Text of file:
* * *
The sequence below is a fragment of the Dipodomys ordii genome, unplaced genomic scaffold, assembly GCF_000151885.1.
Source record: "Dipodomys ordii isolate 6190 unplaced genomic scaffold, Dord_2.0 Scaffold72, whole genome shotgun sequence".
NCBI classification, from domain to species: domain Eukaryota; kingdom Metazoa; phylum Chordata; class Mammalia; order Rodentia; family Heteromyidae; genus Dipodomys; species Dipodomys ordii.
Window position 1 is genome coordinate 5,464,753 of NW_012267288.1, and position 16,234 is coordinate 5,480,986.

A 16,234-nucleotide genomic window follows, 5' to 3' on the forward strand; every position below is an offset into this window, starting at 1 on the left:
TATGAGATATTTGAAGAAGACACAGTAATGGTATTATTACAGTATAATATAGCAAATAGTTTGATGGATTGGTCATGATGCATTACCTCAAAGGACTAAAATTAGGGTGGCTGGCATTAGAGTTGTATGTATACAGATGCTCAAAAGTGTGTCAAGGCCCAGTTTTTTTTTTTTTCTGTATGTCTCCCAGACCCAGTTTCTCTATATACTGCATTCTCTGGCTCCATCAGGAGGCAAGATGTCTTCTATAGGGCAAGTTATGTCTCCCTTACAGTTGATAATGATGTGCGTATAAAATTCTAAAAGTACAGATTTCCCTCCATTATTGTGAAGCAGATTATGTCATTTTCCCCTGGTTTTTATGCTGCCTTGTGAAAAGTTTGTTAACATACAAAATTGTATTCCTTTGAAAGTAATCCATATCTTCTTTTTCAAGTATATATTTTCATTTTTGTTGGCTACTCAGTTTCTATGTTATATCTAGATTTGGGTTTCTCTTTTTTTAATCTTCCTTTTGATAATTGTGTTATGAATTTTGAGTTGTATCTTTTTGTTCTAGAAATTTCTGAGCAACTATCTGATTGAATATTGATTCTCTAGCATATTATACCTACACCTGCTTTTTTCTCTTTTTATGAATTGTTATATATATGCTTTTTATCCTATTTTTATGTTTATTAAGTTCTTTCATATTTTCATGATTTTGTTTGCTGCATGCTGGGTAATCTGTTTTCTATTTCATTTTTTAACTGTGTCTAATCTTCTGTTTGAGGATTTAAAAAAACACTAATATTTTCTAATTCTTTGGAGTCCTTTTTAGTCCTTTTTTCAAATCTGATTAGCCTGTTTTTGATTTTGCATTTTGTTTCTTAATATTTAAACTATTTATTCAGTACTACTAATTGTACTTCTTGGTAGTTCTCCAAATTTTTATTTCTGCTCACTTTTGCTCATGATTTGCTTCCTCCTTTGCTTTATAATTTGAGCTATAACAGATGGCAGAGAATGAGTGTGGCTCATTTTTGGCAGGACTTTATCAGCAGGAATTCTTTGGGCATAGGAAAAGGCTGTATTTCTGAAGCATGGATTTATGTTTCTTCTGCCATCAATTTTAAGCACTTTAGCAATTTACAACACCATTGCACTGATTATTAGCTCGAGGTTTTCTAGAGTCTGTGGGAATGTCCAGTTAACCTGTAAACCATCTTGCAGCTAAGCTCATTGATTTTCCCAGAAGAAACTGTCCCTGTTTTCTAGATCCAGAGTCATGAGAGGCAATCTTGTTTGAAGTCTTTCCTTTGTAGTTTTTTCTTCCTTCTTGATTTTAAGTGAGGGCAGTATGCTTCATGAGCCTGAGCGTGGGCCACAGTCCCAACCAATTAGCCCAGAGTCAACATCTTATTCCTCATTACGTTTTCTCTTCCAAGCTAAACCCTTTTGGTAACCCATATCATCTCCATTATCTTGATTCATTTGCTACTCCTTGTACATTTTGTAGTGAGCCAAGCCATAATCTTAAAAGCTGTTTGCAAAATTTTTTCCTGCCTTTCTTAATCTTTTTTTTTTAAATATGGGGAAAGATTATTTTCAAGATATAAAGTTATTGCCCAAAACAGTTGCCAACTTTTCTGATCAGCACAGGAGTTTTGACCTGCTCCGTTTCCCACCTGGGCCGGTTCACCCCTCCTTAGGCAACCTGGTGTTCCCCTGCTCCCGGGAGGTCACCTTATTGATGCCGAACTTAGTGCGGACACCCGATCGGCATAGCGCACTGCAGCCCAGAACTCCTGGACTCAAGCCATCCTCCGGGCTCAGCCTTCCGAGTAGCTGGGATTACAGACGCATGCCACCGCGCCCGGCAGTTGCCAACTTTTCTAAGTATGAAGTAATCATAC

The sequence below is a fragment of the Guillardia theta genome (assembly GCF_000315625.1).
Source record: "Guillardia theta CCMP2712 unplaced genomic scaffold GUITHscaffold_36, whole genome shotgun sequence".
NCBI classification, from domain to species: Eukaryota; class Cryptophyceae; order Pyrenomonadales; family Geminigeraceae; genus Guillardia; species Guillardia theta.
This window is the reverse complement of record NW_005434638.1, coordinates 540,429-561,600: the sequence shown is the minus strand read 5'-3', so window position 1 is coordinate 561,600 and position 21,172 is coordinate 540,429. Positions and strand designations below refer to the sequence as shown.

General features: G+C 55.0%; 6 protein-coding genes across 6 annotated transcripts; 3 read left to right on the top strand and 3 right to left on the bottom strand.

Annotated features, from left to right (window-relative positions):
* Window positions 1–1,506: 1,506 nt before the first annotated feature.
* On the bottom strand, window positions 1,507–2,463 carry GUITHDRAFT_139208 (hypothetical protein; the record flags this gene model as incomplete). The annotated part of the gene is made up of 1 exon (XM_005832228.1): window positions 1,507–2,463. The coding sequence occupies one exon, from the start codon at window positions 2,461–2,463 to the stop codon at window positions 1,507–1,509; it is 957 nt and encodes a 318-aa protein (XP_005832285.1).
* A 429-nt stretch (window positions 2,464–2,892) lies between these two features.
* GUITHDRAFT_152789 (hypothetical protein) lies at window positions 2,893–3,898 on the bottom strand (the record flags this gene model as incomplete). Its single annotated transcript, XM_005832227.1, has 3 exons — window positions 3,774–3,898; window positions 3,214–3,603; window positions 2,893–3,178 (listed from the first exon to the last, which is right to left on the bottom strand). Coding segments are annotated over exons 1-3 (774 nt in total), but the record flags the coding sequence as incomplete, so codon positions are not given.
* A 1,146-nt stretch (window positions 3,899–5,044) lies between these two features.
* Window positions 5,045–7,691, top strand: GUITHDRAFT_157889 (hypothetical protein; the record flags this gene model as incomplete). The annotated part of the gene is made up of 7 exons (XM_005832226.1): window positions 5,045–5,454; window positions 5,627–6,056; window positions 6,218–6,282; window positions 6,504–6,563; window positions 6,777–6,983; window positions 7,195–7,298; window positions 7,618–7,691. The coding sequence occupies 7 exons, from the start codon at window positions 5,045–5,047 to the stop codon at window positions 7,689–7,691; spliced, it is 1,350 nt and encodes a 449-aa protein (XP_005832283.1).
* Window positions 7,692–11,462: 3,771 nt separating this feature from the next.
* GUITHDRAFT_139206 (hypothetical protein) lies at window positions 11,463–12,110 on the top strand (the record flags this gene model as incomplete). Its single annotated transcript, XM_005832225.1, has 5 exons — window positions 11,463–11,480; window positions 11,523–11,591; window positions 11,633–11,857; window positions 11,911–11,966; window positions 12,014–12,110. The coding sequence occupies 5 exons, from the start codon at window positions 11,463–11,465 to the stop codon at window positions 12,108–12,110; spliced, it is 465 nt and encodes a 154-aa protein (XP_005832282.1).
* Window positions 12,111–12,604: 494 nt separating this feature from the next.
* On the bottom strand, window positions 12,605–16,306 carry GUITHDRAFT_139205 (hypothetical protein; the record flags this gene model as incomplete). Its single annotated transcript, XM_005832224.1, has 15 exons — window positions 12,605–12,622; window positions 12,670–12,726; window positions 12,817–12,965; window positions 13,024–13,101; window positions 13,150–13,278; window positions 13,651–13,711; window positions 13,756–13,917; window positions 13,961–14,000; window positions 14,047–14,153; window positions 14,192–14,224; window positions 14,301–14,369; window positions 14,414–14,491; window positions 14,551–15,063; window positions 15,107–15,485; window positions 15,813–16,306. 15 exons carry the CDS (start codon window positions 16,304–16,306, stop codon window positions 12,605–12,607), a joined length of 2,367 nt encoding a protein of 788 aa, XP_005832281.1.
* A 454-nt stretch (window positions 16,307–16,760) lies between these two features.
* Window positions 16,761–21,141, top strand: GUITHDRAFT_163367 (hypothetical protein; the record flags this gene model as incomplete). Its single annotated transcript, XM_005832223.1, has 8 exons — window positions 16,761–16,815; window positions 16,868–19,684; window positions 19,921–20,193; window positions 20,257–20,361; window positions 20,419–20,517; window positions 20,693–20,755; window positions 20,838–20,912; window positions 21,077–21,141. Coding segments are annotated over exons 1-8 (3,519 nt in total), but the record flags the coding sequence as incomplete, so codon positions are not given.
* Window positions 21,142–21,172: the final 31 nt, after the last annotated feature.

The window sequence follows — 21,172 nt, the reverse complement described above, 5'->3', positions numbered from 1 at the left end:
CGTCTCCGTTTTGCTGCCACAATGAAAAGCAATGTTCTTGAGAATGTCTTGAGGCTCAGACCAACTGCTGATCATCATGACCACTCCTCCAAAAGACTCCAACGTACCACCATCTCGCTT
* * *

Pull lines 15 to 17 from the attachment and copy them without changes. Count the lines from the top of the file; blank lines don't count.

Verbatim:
* A 429-nt stretch (window positions 2,464–2,892) lies between these two features.
* GUITHDRAFT_152789 (hypothetical protein) lies at window positions 2,893–3,898 on the bottom strand (the record flags this gene model as incomplete). Its single annotated transcript, XM_005832227.1, has 3 exons — window positions 3,774–3,898; window positions 3,214–3,603; window positions 2,893–3,178 (listed from the first exon to the last, which is right to left on the bottom strand). Coding segments are annotated over exons 1-3 (774 nt in total), but the record flags the coding sequence as incomplete, so codon positions are not given.
* A 1,146-nt stretch (window positions 3,899–5,044) lies between these two features.